General Overviews of Action Research Are Hard to Find

We decided to write a general overview of AR because of our experience with university students and practitioners encountering the subject for the first time. In our experience, students and novice practitioners generally lack access to a sufficiently comprehensive and balanced way to learn about the diverse origins, theories, methods, motives, and problems associated with this complex field. Although there is an extensive bibliography of works on AR, including a number of introductory works and a handbook that provide overviews of var­ious approaches (we cite these throughout), we felt that another kind of gen­eral book is also needed. Existing works are compendia, focus on a particular variety of AR to the exclusion of others, or do not link the history, philosophy, and practice of AR to a sufficiently broad set of philosophical, scientific, and political issues. The present book tries to overcome some of these limitations.

Gaining such an overview of AR is difficult, in part because of the organi­zation of AR praxis. Action researchers are found in social service agencies, nongovernmental organizations, international development agencies, plan­ning departments, and industry and are spread around the disciplines in academic institutions (for example, education, planning, communications, social services, program evaluation, sociology, anthropology, organizational behavior). Almost nowhere in academia is there a “department” of action research. Rather, networks of colleagues from diverse disciplines share an inter­est in AR. One result is that AR practitioners have very little common knowl­edge, read different journals and books, and often write in ignorance of relevant contributions of others in AR from other fields.

We do not believe that creating a university department of AR is the answer to this dilemma. Indeed, we view the departmentalization of the social sciences as one of the ways in which the social reform agenda of the fields emerging from political economy in the 19th century was eliminated. However, we do not let academic institutions off the hook, and the final part of this book (Part 4) deals with these issues.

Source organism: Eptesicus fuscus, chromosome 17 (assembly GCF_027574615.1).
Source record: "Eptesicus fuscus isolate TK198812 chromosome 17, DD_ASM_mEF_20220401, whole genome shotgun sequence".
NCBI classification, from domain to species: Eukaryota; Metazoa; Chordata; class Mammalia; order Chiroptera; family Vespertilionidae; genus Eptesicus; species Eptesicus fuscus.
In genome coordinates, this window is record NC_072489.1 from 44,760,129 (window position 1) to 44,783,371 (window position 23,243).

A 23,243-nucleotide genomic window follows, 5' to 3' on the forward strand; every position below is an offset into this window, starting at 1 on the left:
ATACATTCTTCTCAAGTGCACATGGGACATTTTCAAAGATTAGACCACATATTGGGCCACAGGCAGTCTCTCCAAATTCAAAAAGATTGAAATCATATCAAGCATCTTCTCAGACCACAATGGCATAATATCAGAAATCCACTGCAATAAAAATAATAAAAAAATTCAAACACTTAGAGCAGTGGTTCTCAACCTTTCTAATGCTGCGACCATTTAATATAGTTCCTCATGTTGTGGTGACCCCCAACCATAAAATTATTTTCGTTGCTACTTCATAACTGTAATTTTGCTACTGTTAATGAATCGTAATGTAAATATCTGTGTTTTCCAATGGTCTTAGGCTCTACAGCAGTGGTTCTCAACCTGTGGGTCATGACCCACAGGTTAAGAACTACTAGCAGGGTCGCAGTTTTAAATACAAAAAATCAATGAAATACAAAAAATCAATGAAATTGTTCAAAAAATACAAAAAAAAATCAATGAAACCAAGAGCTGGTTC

We want the reader to understand that what follows is not an overview of a discipline in the making. It is a presentation of a diverse and often divergent set of practices centered on putting social research to use for democratic social change. To that end, we try to include representation of many different approaches to AR and offer some references to allow readers to follow their own interests. ^^at we include is limited by our own experience, our judg­ments of the different approaches we know about, and our own epistemologi­cal, methodological, and political agendas. Still, our goal is to give an honest and broad-minded presentation of the field of AR from our point of view. We are fully aware that the map is not the territory, and we know that knowledge­able AR practitioners will find gaps and idiosyncrasies in our choices.

Source: Greenwood Davydd J., Levin Morten (2006), Introduction to Action Research: Social Research for Social Change, SAGE Publications, Inc; 2nd edition.

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